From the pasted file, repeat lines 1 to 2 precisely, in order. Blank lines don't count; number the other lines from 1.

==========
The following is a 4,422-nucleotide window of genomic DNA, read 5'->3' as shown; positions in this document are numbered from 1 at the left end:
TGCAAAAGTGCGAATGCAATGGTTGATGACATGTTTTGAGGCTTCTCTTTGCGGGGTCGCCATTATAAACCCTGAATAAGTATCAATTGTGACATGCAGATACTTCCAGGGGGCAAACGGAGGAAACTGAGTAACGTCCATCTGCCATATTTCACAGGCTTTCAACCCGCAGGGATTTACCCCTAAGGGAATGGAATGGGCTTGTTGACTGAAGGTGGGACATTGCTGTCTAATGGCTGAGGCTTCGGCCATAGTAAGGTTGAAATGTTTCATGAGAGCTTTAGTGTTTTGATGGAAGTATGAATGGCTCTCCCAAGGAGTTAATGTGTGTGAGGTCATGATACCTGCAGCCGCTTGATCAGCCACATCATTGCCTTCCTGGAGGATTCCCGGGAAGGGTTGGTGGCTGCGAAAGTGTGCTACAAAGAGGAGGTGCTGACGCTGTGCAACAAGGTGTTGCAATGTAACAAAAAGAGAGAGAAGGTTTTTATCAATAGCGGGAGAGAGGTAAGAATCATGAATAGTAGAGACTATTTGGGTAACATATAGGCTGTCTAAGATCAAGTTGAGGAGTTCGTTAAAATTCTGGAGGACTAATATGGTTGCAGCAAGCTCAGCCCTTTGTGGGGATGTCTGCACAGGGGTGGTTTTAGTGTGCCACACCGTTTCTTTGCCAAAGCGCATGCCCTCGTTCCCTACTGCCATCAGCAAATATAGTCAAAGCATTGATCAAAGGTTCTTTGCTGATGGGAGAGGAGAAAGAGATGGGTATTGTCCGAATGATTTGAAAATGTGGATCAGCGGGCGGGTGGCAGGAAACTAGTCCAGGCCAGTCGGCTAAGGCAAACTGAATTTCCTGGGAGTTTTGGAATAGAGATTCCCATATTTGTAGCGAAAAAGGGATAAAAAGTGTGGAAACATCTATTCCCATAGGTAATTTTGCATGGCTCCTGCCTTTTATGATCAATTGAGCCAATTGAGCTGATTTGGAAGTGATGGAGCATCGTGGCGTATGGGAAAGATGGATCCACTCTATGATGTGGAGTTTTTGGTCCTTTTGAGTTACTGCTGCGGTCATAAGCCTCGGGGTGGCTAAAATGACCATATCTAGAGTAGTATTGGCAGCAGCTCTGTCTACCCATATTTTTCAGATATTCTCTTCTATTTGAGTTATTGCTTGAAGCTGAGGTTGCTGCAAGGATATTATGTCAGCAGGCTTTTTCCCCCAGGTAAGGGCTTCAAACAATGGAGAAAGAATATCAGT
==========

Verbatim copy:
The following is a 4,422-nucleotide window of genomic DNA, read 5'->3' as shown; positions in this document are numbered from 1 at the left end:
TGCAAAAGTGCGAATGCAATGGTTGATGACATGTTTTGAGGCTTCTCTTTGCGGGGTCGCCATTATAAACCCTGAATAAGTATCAATTGTGACATGCAGATACTTCCAGGGGGCAAACGGAGGAAACTGAGTAACGTCCATCTGCCATATTTCACAGGCTTTCAACCCGCAGGGATTTACCCCTAAGGGAATGGAATGGGCTTGTTGACTGAAGGTGGGACATTGCTGTCTAATGGCTGAGGCTTCGGCCATAGTAAGGTTGAAATGTTTCATGAGAGCTTTAGTGTTTTGATGGAAGTATGAATGGCTCTCCCAAGGAGTTAATGTGTGTGAGGTCATGATACCTGCAGCCGCTTGATCAGCCACATCATTGCCTTCCTGGAGGATTCCCGGGAAGGGTTGGTGGCTGCGAAAGTGTGCTACAAAGAGGAGGTGCTGACGCTGTGCAACAAGGTGTTGCAATGTAACAAAAAGAGAGAGAAGGTTTTTATCAATAGCGGGAGAGAGGTAAGAATCATGAATAGTAGAGACTATTTGGGTAACATATAGGCTGTCTAAGATCAAGTTGAGGAGTTCGTTAAAATTCTGGAGGACTAATATGGTTGCAGCAAGCTCAGCCCTTTGTGGGGATGTCTGCACAGGGGTGGTTTTAGTGTGCCACACCGTTTCTTTGCCAAAGCGCATGCCCTCGTTCCCTACTGCCATCAGCAAATATAGTCAAAGCATTGATCAAAGGTTCTTTGCTGATGGGAGAGGAGAAAGAGATGGGTATTGTCCGAATGATTTGAAAATGTGGATCAGCGGGCGGGTGGCAGGAAACTAGTCCAGGCCAGTCGGCTAAGGCAAACTGAATTTCCTGGGAGTTTTGGAATAGAGATTCCCATATTTGTAGCGAAAAAGGGATAAAAAGTGTGGAAACATCTATTCCCATAGGTAATTTTGCATGGCTCCTGCCTTTTATGATCAATTGAGCCAATTGAGCTGATTTGGAAGTGATGGAGCATCGTGGCGTATGGGAAAGATGGATCCACTCTATGATGTGGAGTTTTTGGTCCTTTTGAGTTACTGCTGCGGTCATAAGCCTCGGGGTGGCTAAAATGACCATATCTAGAGTAGTATTGGCAGCAGCTCTGTCTACCCATATTTTTCAGATATTCTCTTCTATTTGAGTTATTGCTTGAAGCTGAGGTTGCTGCAAGGATATTATGTCAGCAGGCTTTTTCCCCCAGGTAAGGGCTTCAAACAATGGAGAAAGAATATCAGT